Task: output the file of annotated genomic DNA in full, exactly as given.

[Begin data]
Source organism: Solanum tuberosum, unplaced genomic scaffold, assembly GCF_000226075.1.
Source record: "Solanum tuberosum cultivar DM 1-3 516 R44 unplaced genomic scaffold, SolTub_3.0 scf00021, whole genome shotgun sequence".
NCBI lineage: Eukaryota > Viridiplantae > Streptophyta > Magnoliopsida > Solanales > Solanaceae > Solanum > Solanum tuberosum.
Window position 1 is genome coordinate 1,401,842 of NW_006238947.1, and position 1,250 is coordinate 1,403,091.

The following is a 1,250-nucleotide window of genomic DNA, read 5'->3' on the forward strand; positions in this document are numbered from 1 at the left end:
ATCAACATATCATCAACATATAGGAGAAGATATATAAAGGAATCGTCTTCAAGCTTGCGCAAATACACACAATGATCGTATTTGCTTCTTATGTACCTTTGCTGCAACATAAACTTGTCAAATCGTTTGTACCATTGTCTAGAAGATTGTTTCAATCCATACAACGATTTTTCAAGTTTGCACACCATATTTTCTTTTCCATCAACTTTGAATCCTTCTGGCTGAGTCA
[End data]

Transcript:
Source organism: Solanum tuberosum, unplaced genomic scaffold, assembly GCF_000226075.1.
Source record: "Solanum tuberosum cultivar DM 1-3 516 R44 unplaced genomic scaffold, SolTub_3.0 scf00021, whole genome shotgun sequence".
NCBI lineage: Eukaryota > Viridiplantae > Streptophyta > Magnoliopsida > Solanales > Solanaceae > Solanum > Solanum tuberosum.
Window position 1 is genome coordinate 1,401,842 of NW_006238947.1, and position 1,250 is coordinate 1,403,091.

The following is a 1,250-nucleotide window of genomic DNA, read 5'->3' on the forward strand; positions in this document are numbered from 1 at the left end:
ATCAACATATCATCAACATATAGGAGAAGATATATAAAGGAATCGTCTTCAAGCTTGCGCAAATACACACAATGATCGTATTTGCTTCTTATGTACCTTTGCTGCAACATAAACTTGTCAAATCGTTTGTACCATTGTCTAGAAGATTGTTTCAATCCATACAACGATTTTTCAAGTTTGCACACCATATTTTCTTTTCCATCAACTTTGAATCCTTCTGGCTGAGTCA